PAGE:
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Sin can be a slippery slope.
I can still picture it, the baseboard that ran along the outer side of stairwell. I was a kid on a grade school trip to Philadelphia, birthplace of freedom and all. Along with Independence Hall, the Liberty Bell, I think some shop where Betsy Ross once lived, a post office, and something Benjamin Franklin related, we toured an historic Quaker Meeting House. Really, everything was “historic” here and I don’t actually remember much about the meeting house, what extraordinary exactly had taken place there or who famous had done it. But I do remember that architectural detail of the outer side baseboard that ran along only one of the stairways. Back in the day in this Quaker meeting the congregants sat separate from one another, men on one side, women on the other in the largish assembly room. Kept separate, there were even two stairwells on opposite sides from each other from the interior entrance up to the second floor meeting space. Men were to use one side, women the other. But on the women’s side was that baseboard, rising only a few inches but enough so that while walking up the stairs, and raising their skirts in the process, should any ankle be displayed, it would not be visible from the men’s side. Ankle! It’s a slippery slope from glimpses of ankle to sin, therefore the need for that baseboard.
It seems precious, that building adaptation, to keep folks in line.
Some years later after that school trip I remember hearing about a couple, dear friends of our family, were getting divorce. It was surprising and sad news. In the resultant conversations that followed one statement stood out to my young self said by someone I respected. “Well you know, things all changed when women started working outside the home.” It was stated as a lament. It’s odd that twenty-five years later, that statement still resounds in my memory. Things all change. Allow a woman to work outside the home, it ultimately leads to divorce. It’s a slippery slope.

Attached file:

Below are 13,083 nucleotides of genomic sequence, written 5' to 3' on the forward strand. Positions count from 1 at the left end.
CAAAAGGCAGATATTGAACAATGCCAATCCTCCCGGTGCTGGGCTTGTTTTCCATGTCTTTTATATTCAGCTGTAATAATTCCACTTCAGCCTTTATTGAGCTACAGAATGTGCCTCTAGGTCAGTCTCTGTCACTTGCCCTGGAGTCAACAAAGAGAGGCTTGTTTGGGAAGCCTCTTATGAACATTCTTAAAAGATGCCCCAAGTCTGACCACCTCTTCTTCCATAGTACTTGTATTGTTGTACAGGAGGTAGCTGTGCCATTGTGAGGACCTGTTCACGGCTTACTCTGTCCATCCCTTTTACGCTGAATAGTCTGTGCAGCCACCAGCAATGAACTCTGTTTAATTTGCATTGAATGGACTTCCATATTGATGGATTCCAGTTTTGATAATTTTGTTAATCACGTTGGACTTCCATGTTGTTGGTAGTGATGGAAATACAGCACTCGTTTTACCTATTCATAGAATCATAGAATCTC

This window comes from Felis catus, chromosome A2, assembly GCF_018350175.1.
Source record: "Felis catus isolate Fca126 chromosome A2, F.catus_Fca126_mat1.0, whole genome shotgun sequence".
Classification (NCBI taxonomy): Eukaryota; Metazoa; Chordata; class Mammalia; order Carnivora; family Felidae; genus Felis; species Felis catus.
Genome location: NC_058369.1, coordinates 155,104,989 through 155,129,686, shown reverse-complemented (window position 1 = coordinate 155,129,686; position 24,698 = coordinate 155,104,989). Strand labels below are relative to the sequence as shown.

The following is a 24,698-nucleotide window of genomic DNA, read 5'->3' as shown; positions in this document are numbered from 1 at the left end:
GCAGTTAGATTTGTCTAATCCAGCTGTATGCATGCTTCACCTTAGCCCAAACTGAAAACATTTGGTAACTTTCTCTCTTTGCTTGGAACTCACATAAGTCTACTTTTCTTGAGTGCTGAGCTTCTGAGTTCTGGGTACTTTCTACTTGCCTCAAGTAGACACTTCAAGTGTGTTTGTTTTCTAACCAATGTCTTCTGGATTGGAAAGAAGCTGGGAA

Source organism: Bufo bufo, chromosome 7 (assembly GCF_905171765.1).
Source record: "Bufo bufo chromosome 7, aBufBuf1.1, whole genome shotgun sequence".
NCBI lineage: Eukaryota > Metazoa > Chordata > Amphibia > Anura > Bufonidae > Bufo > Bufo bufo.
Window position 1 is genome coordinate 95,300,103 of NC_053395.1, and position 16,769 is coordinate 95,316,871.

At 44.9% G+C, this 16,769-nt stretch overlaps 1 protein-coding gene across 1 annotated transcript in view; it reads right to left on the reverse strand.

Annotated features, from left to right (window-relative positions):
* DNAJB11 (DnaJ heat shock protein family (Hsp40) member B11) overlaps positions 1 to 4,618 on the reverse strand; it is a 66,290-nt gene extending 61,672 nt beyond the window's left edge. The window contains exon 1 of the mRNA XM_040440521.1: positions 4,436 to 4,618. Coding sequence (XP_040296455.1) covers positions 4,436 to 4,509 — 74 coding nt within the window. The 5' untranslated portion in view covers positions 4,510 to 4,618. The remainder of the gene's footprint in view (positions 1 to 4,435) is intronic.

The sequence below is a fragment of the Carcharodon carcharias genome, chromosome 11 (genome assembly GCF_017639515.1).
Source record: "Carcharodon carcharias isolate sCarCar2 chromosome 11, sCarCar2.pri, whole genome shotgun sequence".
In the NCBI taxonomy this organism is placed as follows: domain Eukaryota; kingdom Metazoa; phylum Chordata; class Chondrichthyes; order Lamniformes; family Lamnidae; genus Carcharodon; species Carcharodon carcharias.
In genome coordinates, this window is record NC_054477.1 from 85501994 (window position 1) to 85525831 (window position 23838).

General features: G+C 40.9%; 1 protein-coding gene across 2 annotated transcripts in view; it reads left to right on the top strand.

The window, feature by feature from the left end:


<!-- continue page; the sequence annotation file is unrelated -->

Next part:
I was ten when my family first started to attend church. We wound up at the grand old one in my hometown, white clapboard building situated on a hill on Church Street. That place, those people, they formed my faith. They nurtured and trained me through my youth and teen years. A moderate congregation of moderate people: moderately right of center, moderately evangelical, moderately traditional. Stubbornly moderate, cantankerous at times, but caring, still espousing a strong independent streak, which I account to their founding by Connecticut Yankees. Famers and factory workers, small business owners and teachers, the town’s doctor and lawyer and the local pizzeria’s waitress all worshipping and working alongside each other. This was not a progressive or liberal or conservative or radical congregation in any way (not that there’s necessarily anything wrong with that). It was simply church. But here’s an element that stands out, both back then and still to me now: half of the leadership were men, the other half women. Half of the Session were women. Half of the Deacons were women. Half of the Trustees, women. I so appreciated growing up in an environment where this just seemed like the norm.